Book Review: Labyrinth by Alex Beecroft

 
 
Kikeru is out on the beach one day when he gets assaulted by two Greeks and Rusa comes to his rescue. Kikeru is supposed to decide whether he wants to be a husband with a wife and family or a celibate priestess, but he doesn't feel like he fits into either position or gender and simply wants to be with Rusa. Before he can figure that situation out though, Kikeru, Kikeru's mother, Rusa, and Rusa's daughter will have to figure out how to avoid a war with the Greeks.
 

 
Book Review: Labyrinth by Alex Beecroft | reading, books, book reviews, fantasy, historical fantasy, mythology, lgbt, m/m, genderfluid
Title: Labyrinth
Author:
Publisher:
Pages: 130
My Book Rating: 3.5 Stars
More Info: Goodreads, Amazon, Publisher
 
Review:

*I received an ecopy of this book via NetGalley. This has in no way influenced my review.*

This was a very quick, light read. It was a nice, positive story about a genderqueer/non-binary character (no specific term was used, but he didn’t feel like a man, and he didn’t feel like a woman, he was simply both). Not everyone in the world was accepting, but those closest to Kikeru were, and Kikeru, after a bit of struggle to figure things out, was accepting of himself.

There was also romance, but that too was light with only one brief intimate scene that was on-screen but not too explicit.

Because the book was so short though, the plot was uncomplicated, the problems they ran into were solved easily, the romance was instalove-y, and the characters didn’t have much depth. I also had a hard time trying to understand the way their society worked with the priestesses and daemons and whatnot since some things weren’t really explained or explored.

Overall it was entertaining and enjoyable as a quick, light read, I do recommend it if that’s what you’re in the mood for, but it had potential for more and I think I would’ve enjoyed it more had it been longer and less rushed and explored things more in depth.

 
 
Book Blurb

Kikeru, the child of a priestess at the sacred temple of Knossos in ancient Crete, believes that the goddesses are laughing at him. They expect him to choose whether he is a man or a woman, when he’s both. They expect him to choose whether to be a husband to a wife, or a celibate priestess in the temple, when all he wants to do is invent things and be with the person he loves.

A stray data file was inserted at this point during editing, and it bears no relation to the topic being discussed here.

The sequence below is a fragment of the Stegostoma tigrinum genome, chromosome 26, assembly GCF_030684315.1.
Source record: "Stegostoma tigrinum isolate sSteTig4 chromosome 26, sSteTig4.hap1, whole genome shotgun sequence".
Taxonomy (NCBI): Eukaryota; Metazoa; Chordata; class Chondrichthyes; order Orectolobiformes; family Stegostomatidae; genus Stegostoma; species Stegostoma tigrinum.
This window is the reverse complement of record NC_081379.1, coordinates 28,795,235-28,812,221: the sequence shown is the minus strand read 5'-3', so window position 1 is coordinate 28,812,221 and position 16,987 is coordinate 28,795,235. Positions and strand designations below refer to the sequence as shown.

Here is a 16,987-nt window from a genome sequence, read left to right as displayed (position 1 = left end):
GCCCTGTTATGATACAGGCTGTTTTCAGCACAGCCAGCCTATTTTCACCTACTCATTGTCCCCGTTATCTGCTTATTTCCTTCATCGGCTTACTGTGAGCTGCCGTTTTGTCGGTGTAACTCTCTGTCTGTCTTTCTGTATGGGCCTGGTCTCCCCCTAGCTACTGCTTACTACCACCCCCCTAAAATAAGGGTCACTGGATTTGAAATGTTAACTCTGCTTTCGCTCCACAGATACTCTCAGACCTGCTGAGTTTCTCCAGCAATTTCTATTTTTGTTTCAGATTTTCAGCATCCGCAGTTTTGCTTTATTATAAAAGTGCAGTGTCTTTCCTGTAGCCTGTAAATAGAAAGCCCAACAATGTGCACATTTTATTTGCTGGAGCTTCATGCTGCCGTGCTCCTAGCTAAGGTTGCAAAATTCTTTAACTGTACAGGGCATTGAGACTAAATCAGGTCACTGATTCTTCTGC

Unfortunately, that person is Rusa, the handsome ship owner who is most decidedly a man and therefore off-limits no matter what he chooses. And did he mention that the goddesses also expect him to avert war with the Greeks?

The Greeks have an army. Kikeru has his mother, Maja, who is pressuring him to give her grandchildren; Jadikira, Rusa’s pregnant daughter; and superstitious Rusa, who is terrified of what the goddesses will think of him being in love with one of their chosen ones.

It’s a tall order to save Crete from conquest, win his love, and keep both halves of himself. Luckily, at least the daemons are on his side.

Basic Info

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Publisher:
Genre: , , ,
My Book Rating:
Series/Standalone:
Setting Location: ,

More Info (Possible Spoilers)

Sexual Orientation: , ,
Romance Type:
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Extra Love: ,

Warnings

Sex:
Violence:
Strong Language:

 
 

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  1. Lola

    Sounds like a good read with an LBGT positive message, even though it was a bit short. Those kind of stories are great for when you’re in the mood for a short light read. I usually enjoy those short reads when well written, although sometimes they can feel rushed or lack depth because od the length, but some authors write the shorter format very well. The mythology aspect and how he has to figure things out does sound interesting. Great review!

    1. Kristen Burns

      Yeah, there definitely are times when a short, light read is exactly what you need. But you’re right that sometimes it works better than others. I think maybe there was just a little too much in this one? That’s why I think it would’ve been better longer, it could’ve explored the mythology more, but it was still enjoyable regardless. Thanks!

    1. Kristen Burns

      I agree, there are so few books are genderfluid/nonbinary MCs, probably even less in sci-fi/fantasy, so it was nice that this book included it. Thanks, I’m glad you enjoyed the review!